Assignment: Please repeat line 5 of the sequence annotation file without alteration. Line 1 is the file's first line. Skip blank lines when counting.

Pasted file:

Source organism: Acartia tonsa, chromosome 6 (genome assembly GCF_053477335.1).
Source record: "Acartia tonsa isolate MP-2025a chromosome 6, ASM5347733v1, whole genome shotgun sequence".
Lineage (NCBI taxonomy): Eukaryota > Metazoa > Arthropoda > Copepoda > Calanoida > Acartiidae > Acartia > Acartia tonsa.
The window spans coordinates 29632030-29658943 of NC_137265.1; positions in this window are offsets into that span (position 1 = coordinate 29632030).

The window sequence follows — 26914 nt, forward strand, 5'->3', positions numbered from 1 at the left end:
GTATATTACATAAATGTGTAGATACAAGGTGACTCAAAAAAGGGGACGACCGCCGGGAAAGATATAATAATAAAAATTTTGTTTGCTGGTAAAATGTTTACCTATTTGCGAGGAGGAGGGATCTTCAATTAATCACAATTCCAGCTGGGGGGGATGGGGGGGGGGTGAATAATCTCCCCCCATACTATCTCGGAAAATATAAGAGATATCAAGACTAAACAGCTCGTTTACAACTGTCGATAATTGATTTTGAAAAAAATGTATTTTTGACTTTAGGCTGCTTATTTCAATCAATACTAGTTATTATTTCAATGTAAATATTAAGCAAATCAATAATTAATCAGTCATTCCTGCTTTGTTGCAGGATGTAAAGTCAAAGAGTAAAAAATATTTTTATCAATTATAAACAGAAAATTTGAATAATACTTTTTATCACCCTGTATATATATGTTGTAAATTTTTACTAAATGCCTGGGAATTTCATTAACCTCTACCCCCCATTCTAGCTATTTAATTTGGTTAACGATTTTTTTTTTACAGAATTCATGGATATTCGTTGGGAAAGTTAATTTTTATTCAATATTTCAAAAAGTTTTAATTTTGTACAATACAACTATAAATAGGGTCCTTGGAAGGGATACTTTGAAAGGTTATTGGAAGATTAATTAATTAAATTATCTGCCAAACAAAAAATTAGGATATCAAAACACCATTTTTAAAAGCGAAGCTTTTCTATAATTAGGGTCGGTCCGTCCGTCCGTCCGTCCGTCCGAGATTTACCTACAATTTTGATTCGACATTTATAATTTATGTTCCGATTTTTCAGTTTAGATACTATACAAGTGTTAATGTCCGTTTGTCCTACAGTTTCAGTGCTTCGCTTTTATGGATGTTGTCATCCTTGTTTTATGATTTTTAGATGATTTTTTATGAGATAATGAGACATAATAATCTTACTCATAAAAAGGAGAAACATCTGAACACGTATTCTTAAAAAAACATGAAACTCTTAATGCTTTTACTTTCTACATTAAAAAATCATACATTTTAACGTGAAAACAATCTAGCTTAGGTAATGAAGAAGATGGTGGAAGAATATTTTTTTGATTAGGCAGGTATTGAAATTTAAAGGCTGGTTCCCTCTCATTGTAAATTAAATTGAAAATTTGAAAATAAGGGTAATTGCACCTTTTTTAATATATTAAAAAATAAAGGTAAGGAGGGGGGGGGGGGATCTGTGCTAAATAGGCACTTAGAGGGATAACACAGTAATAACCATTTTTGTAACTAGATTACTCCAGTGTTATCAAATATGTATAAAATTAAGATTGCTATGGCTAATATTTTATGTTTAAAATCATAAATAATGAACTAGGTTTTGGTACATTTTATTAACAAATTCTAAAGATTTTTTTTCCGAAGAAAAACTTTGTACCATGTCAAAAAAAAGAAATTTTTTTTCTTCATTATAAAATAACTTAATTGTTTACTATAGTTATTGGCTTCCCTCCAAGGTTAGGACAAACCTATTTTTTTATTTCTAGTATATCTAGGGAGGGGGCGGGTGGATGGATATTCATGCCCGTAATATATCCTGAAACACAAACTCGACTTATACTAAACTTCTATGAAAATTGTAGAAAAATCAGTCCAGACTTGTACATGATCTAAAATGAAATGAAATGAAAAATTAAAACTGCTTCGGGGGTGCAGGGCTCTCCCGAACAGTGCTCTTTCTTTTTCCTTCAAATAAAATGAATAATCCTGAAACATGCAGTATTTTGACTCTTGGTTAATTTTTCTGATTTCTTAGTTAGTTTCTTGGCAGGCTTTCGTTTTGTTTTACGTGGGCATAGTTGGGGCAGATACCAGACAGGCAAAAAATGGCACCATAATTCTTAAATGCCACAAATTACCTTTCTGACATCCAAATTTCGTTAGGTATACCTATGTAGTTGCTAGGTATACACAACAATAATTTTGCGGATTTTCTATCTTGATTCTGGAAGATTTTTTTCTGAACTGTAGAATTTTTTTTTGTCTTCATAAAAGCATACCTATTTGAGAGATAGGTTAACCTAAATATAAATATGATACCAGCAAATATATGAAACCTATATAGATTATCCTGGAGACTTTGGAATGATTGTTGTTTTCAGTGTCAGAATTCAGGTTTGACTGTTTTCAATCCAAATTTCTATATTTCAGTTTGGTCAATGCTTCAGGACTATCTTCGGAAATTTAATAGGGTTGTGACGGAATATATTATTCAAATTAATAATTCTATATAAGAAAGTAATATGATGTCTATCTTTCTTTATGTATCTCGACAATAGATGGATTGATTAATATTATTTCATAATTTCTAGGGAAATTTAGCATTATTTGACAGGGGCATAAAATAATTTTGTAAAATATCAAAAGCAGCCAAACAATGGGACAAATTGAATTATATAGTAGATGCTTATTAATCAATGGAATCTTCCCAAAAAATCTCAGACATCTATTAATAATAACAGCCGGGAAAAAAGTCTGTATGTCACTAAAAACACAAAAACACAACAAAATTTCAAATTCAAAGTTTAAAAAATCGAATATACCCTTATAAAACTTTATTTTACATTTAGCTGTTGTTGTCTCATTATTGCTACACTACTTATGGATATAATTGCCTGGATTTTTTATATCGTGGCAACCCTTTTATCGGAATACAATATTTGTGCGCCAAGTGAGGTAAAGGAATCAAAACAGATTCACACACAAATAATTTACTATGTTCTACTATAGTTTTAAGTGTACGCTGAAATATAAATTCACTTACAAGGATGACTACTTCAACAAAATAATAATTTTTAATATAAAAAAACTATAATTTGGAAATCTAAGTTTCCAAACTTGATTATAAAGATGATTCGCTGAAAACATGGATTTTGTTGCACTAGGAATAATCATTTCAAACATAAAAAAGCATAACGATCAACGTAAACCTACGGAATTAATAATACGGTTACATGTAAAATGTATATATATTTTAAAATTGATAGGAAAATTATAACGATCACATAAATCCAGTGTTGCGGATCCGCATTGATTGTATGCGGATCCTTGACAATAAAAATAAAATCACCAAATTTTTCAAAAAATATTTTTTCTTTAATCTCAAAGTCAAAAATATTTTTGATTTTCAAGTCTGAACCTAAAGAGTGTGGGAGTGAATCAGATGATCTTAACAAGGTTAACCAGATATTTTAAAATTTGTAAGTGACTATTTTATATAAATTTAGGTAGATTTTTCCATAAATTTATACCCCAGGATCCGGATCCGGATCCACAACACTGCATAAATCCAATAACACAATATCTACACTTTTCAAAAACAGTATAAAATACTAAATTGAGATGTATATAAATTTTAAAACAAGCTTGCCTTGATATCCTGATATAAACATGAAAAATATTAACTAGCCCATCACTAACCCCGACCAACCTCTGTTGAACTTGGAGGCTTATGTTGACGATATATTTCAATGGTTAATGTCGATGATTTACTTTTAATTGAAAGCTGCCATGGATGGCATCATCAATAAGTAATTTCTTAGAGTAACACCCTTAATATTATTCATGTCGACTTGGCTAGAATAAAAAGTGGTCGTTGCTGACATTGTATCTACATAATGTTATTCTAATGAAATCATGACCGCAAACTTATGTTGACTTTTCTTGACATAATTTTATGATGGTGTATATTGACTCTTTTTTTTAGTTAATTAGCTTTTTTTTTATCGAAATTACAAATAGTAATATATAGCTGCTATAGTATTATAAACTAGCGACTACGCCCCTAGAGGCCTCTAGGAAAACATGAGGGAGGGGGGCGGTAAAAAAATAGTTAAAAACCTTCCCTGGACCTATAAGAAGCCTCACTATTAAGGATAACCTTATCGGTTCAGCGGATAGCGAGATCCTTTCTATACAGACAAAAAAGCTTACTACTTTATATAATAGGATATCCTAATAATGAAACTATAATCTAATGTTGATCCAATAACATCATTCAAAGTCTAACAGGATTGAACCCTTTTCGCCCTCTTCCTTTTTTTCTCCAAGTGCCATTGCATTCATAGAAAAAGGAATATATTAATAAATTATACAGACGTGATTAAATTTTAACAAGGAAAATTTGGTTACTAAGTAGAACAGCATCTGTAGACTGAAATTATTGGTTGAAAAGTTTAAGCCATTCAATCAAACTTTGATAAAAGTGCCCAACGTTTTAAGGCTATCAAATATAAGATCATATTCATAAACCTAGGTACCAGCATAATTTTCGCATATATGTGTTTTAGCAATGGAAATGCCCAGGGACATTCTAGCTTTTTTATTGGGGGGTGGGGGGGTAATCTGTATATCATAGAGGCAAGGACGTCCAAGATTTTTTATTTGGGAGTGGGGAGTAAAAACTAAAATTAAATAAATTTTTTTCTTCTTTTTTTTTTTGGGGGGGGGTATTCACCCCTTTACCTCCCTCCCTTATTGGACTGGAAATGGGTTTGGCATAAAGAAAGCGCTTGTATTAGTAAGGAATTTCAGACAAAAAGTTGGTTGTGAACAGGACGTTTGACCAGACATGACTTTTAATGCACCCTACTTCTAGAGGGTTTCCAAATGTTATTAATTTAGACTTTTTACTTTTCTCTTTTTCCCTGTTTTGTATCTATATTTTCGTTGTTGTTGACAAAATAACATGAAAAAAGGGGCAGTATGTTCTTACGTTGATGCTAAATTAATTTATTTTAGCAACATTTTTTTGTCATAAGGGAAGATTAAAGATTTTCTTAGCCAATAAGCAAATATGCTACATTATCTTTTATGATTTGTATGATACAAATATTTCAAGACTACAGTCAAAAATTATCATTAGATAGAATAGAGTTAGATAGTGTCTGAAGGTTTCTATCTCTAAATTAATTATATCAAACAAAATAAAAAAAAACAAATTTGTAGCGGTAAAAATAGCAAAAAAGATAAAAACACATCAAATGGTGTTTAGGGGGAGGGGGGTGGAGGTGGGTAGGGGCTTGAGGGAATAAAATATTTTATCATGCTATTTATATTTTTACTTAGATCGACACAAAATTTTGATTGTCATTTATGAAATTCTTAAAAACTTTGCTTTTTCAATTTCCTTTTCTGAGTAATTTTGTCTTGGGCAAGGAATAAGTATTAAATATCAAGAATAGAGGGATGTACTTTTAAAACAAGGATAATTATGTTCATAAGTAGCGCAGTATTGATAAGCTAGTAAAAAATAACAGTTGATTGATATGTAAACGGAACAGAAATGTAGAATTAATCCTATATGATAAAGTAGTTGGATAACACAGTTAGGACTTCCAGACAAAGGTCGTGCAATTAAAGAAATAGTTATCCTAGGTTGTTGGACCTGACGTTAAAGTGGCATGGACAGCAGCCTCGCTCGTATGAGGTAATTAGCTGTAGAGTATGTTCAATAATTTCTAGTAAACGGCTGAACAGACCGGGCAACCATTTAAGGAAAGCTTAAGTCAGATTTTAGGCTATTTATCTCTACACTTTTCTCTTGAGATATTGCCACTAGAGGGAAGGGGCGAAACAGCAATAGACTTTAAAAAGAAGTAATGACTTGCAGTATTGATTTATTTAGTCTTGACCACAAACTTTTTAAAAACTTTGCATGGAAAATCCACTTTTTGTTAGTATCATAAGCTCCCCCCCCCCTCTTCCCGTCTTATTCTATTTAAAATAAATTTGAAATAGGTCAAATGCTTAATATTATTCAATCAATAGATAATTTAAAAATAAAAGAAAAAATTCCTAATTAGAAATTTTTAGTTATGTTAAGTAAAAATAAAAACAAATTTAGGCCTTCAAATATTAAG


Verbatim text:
The window sequence follows — 26914 nt, forward strand, 5'->3', positions numbered from 1 at the left end: